Not only do victims have to go through an awful experience once, but they relive it all over again provided through the rape culture we have as a society today. In Sexual Assault on Campus, Lasky also touches on King’s viewpoint that argues, “rape culture is the root of the campus sexual assault problem, and the only way to effectively correct the campus sexual assault crisis is to address the underlying cultural issues from which it arises; in which she moves to establish coed fraternities to foster sexual equality” (Lasky 35). Rape culture is what is keeping sexual assault prevalent on college campuses, campuses are allowing this “rape culture” to become a new accepted part of the college experience.
Have you ever considered the differences in thought processes, between men and women, who are preparing to attend college? While most males go to a university not giving a care in the world, most women go to college with the thought of “Am I safe?”, “Be aware of your surroundings”, “don’t get too drunk at a party” etc. In a research report written for the U.S. Department of Justice, Cullen finds research that states:
Consistent across the models, it was found that four main factors consistently increased the risk of sexual victimization: (1) frequently drinking enough to get drunk, (2) being unmarried, (3) having been a victim of a sexual assault before the start of the current school year, and (4) living on campus (for on-campus victimization only) (Cullen, 23).
With rape culture being a hot topic on college campuses, most college students are not educated or aware of this problem and often times there is no information provided by the college for incoming students. The blame is transferred to the victim, who has been sexually assaulted, which then leads to the lack of reporting. In her article, Schwarz points to Aronowitz’s research, which finds that over forty percent of college students believed that a woman was responsible for being raped if she was intoxicated at the time of the assault (Schwarz 46). Due to this, most victims do not report these assaults to law enforcement, but will sometimes confide in a friend, due to the victim blaming and shaming. In Schwarz’s article, she touches on the 2014 National Crime Victimization Survey done by Truman and Langton, and Rubenfeld, Sinozich and Langton, which found an “estimated that fewer than 35% of U. S. sexual assaults occurring in 2013 were reported to police, while on college campuses, less than 5% of assaults are reported to authorities” (Schwarz 45). This is a very small percentage of assaults reported, while there are more than enough attempted or completed sexual assaults. Rennison, a Bureau of Justice Statistician found in research that:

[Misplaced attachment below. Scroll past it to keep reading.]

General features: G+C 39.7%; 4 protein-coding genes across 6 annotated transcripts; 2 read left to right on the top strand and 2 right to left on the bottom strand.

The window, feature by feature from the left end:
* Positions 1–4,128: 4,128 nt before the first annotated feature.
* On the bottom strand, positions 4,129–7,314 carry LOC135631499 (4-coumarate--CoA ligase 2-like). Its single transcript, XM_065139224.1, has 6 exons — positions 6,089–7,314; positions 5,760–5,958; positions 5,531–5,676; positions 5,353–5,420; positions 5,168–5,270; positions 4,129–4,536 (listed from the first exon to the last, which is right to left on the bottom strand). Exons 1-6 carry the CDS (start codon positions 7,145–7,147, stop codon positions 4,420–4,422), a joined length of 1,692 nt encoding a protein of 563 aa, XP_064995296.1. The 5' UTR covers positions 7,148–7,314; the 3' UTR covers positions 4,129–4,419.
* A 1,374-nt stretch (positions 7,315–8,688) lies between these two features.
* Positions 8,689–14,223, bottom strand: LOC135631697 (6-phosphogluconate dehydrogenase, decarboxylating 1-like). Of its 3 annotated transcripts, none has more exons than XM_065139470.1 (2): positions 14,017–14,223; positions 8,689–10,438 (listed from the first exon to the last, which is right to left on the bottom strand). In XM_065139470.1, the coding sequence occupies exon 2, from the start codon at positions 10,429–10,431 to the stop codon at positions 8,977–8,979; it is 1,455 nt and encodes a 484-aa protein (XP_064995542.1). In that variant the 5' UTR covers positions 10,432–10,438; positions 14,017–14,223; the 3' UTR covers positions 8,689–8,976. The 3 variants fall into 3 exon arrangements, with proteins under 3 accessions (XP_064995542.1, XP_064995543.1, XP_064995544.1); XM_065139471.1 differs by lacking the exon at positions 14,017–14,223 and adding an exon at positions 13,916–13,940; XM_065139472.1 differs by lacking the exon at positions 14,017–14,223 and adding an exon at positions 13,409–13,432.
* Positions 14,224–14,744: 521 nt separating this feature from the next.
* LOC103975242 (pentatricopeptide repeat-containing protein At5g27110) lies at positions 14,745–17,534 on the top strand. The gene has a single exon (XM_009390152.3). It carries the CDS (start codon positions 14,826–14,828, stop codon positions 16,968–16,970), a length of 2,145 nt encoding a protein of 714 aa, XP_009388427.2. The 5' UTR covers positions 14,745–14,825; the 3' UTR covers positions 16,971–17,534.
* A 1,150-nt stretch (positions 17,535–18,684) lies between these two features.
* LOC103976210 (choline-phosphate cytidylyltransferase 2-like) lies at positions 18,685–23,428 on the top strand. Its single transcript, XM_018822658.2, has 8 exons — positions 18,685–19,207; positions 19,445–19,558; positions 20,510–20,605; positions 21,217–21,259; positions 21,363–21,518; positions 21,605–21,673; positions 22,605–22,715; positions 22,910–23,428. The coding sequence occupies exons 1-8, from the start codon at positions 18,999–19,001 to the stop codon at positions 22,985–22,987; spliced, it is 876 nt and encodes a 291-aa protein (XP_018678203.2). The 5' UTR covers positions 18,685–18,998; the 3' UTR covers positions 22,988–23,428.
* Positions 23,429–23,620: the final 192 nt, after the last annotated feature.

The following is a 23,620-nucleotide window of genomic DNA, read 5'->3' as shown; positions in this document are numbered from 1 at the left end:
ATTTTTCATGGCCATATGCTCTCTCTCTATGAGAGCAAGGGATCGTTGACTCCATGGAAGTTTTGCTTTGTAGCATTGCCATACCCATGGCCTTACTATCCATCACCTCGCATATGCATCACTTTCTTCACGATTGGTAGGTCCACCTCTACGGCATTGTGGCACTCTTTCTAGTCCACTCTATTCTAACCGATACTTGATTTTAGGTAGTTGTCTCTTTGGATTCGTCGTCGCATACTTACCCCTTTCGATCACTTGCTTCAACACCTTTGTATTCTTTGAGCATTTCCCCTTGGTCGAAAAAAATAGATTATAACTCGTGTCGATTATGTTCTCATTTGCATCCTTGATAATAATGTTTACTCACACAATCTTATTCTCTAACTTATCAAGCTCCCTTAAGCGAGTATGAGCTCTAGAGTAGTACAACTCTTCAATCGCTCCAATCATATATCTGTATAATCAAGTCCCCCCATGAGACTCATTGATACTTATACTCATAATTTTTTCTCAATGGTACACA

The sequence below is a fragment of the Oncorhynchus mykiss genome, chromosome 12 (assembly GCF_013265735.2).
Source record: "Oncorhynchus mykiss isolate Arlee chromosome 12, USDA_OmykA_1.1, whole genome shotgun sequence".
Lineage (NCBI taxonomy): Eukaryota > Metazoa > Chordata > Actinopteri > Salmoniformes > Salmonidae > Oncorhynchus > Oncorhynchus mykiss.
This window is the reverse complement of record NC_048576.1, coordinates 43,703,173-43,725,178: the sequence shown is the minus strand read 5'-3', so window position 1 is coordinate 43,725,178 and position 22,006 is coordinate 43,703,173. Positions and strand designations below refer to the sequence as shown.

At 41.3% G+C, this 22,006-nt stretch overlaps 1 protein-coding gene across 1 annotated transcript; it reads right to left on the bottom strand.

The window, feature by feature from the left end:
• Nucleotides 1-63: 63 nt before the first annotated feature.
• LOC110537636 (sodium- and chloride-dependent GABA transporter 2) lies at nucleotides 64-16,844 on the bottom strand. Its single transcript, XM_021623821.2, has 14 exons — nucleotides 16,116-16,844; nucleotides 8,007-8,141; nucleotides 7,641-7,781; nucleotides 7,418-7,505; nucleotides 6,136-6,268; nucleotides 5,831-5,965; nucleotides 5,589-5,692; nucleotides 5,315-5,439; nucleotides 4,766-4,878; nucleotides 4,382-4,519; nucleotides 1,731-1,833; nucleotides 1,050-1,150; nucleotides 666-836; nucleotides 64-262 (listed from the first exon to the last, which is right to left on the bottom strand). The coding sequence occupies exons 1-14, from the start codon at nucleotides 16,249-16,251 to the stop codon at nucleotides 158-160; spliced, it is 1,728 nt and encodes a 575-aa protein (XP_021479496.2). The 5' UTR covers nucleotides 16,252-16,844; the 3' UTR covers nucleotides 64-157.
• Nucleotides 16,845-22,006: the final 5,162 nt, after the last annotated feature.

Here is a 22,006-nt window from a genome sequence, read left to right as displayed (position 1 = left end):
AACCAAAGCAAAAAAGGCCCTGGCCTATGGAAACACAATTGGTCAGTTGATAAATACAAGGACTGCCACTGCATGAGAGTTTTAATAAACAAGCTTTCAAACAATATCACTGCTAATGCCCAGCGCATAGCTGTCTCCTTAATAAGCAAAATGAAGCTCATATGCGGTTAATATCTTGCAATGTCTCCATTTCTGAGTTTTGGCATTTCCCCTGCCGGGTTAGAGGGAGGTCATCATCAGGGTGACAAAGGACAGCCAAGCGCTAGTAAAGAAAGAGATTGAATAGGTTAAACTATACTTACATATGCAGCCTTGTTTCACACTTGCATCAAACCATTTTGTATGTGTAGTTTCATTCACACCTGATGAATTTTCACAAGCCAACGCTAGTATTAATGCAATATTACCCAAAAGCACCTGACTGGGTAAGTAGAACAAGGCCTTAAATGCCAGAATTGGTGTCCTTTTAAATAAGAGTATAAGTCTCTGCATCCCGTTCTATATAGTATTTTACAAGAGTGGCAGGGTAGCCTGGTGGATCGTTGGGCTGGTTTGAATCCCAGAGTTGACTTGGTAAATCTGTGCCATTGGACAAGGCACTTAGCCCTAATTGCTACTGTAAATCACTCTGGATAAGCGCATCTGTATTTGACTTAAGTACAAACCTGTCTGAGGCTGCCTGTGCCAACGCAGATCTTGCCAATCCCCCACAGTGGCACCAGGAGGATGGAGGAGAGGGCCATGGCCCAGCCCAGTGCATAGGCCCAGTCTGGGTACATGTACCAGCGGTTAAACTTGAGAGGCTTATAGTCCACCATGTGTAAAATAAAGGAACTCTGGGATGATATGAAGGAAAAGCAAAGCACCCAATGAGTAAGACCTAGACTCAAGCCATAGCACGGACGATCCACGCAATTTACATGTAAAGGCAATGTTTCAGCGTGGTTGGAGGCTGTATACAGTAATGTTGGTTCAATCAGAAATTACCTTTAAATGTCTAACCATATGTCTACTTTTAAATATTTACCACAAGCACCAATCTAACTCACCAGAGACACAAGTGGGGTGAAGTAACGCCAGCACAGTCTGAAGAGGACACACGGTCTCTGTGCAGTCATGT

Most rapes and sexual assaults were not reported to the police. Sixty-three percent of completed rapes, 65% of attempted rapes, and 74% of completed and attempted sexual assaults against females were not reported to the police. When the police were notified about a rape or sexual assault, the victim most often made the report (Rennison 2).
Victims have a plethora of reasons to not report a rape or sexual assault to law enforcement, most of them referring to, that there is an accepted rape culture on college campuses, and sexual assault is now the social norm.
Women are not the only victims of sexual assault and rape, but males fall in the pool of those victimized as well.